NYC Dream: the obsession, the dilemma and the truth

I am back after more than two years. I believe I do not have a lot of followers. So I don’t feel guilty. Trust me, last two years have been tough. I dealt with a lot of psychological issues circling around decision making about life. My New York dream could have become a reality on a very steep price through various avenues. But, I chose to remain as a tortured artist (and a scientist) in Southern United States and fantasize about living in New York City, specifically in SoHo. I knew New York City is the source of my creativity. The urge of placing my foot in that city for 3-5 days a year keeps me creative for the rest of the 360 days each year. I knew if I actually ended up living there, I probably would have quit creating. To pay for the sky-high rent, I would have forced myself into finance and management. The artist in me would have died and rotted without being able to express freely.  So I decided to stay. Even though all SIX of my senses were complaining about the lifestyle and culture down here.
As a big compensation I curated and participated in a cancer based art show bringing in 6 artists and cancer researchers in one of the top 5 galleries in the Design District of Dallas and installed 35 pieces of artworks worth $1.5 million. My cancer researcher boss kindly served as one of the four panelists along with visionaries and famous scholars from the field of astrophysics, art therapy, business and spirituality. More importantly, my scientist boss’ artist sister flew in from San Diego to watch this show. The evening I moderated this panel discussion, I received the best reward of my life. Both my lung cancer and art mentors exclaimed in union to 140 audience members (and to my embarrassment) “I wish all my students were like Dhru!” That was just the beginning.

The editor-in-chief of Leonardo, the second best visual art journal according to Google h5 index, agreed to create a special section named “Art and Cancer” on my request. I paid off by serving as the section editor and creating an editorial advisory board inspiring and enlisting a senior editor from prestigious Science magazine. In April of this year, Leonardo published their top 2 articles on art and cancer and I wrote the very first editorial of my life!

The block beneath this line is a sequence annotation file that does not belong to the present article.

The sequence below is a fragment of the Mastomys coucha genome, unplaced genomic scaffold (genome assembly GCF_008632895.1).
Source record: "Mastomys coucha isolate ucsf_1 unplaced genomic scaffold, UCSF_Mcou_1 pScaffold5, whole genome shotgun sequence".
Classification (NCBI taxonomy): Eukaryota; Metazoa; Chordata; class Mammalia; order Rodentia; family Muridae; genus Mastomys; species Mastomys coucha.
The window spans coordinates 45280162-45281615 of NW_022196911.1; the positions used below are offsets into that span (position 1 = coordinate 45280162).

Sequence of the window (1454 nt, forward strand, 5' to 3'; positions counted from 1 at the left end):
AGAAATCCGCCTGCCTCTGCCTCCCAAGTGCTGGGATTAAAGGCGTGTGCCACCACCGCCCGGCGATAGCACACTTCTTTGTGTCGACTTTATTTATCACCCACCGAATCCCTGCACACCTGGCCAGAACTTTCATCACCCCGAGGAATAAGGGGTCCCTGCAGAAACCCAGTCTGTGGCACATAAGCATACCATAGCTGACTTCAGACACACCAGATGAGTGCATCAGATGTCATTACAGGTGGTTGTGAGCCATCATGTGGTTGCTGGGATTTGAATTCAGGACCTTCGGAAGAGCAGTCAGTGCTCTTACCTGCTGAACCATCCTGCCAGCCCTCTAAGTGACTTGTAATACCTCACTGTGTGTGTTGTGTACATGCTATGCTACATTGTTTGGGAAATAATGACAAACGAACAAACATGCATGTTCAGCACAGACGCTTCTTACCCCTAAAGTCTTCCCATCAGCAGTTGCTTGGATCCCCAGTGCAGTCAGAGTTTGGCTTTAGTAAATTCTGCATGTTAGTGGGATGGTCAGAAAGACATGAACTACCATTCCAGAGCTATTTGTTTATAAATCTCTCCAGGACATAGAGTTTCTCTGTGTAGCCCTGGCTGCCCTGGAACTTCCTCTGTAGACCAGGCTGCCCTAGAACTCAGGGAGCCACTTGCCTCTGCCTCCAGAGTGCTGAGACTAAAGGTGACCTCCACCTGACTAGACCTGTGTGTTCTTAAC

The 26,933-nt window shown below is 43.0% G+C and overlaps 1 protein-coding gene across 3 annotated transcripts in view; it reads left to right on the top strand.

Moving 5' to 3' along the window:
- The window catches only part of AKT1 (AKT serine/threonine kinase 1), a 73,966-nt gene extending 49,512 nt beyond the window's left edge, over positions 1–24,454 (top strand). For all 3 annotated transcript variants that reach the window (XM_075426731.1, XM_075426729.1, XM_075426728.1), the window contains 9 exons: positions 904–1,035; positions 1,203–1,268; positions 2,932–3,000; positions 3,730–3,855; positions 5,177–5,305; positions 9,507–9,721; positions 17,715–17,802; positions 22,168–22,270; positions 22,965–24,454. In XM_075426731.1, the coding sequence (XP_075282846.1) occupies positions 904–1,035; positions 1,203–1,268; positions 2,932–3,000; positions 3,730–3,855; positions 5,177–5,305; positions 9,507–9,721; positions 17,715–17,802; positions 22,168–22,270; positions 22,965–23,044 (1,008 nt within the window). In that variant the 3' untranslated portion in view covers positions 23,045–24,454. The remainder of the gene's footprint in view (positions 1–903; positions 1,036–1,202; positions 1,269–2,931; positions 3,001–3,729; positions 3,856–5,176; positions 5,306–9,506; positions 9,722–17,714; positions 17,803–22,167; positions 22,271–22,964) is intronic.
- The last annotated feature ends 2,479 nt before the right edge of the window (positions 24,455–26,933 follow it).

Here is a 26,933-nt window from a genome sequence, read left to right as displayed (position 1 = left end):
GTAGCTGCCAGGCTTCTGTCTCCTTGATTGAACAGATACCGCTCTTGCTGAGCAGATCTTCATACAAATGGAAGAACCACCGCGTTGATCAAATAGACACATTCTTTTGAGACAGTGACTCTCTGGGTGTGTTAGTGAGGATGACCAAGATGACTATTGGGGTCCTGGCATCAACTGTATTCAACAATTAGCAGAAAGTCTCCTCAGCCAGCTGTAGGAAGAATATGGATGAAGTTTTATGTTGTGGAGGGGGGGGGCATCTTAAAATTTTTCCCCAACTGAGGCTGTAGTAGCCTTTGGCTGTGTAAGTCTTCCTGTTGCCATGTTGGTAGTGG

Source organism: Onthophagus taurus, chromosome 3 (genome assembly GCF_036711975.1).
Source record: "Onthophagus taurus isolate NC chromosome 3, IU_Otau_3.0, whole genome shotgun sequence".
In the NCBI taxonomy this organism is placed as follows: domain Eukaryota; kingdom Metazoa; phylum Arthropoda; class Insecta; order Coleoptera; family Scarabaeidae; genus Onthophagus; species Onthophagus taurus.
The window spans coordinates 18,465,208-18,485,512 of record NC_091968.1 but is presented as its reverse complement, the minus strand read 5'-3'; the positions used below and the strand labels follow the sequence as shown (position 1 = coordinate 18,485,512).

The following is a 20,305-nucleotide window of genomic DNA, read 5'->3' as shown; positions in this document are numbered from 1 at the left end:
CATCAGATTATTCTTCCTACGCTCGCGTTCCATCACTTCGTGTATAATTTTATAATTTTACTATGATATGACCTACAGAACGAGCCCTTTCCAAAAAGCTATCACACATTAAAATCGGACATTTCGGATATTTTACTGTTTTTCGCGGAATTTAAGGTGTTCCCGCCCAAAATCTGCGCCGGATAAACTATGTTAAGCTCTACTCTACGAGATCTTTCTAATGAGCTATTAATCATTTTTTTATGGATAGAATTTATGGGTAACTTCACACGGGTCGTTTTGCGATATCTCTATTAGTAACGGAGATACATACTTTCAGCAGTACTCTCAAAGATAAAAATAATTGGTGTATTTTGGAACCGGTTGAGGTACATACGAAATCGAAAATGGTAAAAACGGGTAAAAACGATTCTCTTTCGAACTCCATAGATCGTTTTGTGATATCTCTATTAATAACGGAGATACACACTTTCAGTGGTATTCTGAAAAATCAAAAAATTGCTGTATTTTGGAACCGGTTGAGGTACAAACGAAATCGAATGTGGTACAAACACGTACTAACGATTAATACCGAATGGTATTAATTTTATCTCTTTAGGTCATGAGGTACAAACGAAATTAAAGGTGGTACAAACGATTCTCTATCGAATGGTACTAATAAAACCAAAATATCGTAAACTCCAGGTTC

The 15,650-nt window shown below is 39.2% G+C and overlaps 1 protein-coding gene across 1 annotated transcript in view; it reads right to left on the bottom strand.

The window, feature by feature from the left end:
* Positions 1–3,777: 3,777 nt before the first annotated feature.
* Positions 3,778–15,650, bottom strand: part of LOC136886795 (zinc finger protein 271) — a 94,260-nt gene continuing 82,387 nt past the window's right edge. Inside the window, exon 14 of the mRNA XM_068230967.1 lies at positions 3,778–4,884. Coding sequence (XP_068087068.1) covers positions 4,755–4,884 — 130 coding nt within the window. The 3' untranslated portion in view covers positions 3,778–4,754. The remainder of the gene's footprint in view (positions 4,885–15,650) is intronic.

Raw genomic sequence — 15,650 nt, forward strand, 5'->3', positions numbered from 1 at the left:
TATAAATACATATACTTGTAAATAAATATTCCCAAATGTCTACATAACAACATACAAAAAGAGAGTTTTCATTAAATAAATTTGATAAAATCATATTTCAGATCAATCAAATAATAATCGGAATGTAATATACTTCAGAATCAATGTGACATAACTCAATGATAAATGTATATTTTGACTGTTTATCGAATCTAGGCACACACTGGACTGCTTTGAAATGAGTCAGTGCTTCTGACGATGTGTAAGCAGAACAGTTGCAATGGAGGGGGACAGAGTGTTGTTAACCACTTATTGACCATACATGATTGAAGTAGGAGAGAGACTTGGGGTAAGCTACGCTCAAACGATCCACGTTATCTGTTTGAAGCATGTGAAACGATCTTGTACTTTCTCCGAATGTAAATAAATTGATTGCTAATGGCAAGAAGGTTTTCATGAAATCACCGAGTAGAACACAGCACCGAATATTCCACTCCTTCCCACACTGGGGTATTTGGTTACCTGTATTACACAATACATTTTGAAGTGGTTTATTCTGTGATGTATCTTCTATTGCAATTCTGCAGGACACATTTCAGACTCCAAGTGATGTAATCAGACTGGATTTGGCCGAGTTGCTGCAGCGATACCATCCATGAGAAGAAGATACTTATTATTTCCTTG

But, back in my mind, somewhere was that screaming artist soul that wanted to live in New York City at any cost. One opportunity came up as I was sitting beside the president of consulting club in a departmental seminar. I didn’t know anything about management consulting except from the fact that it might provide the ways and means for me to live in New York. The president is a very kind human being and irrespective of my lack of experience in consulting agreed to become my study partner for interviews in the biggest consulting firms. For the next 10 months, I worked my ass off to practice case studies with several consulting club members and real life consultants, networked with more than 100 consultants in 25 firms in 5 different countries and lost 35 lbs of weight to look presentable and confident. Even I started to believe I wanted to be a consultant.
Guess what? I didn’t make it. I kept lying to myself – “It doesn’t matter if you are a management consultant. You can still be an artist even though you work on business stuff 80 hours a week!” And there was the other voice – “Really???” I think the very intelligent and experienced consultants who interviewed me saw through me clearly, noticed my dilemma and they knew I was not ready.
But there was a plus point from all this pain. You know how consultants are really good at breaking down a problem and solving it creatively? I got good at that too through all these hardcore preparations. I started to think about what is it about New York City that I like? And then it occurred to me slowly. I like the creative culture. I like the young people wearing black clothes and walking fast down the streets. I like the dynamic, ever-changing and sometime fleeting aspects of life, a sense of un-satisfaction and practically the ability to walk anywhere I wanted. The uncertainty of life at every aspect of every day and being able to make peace with it.

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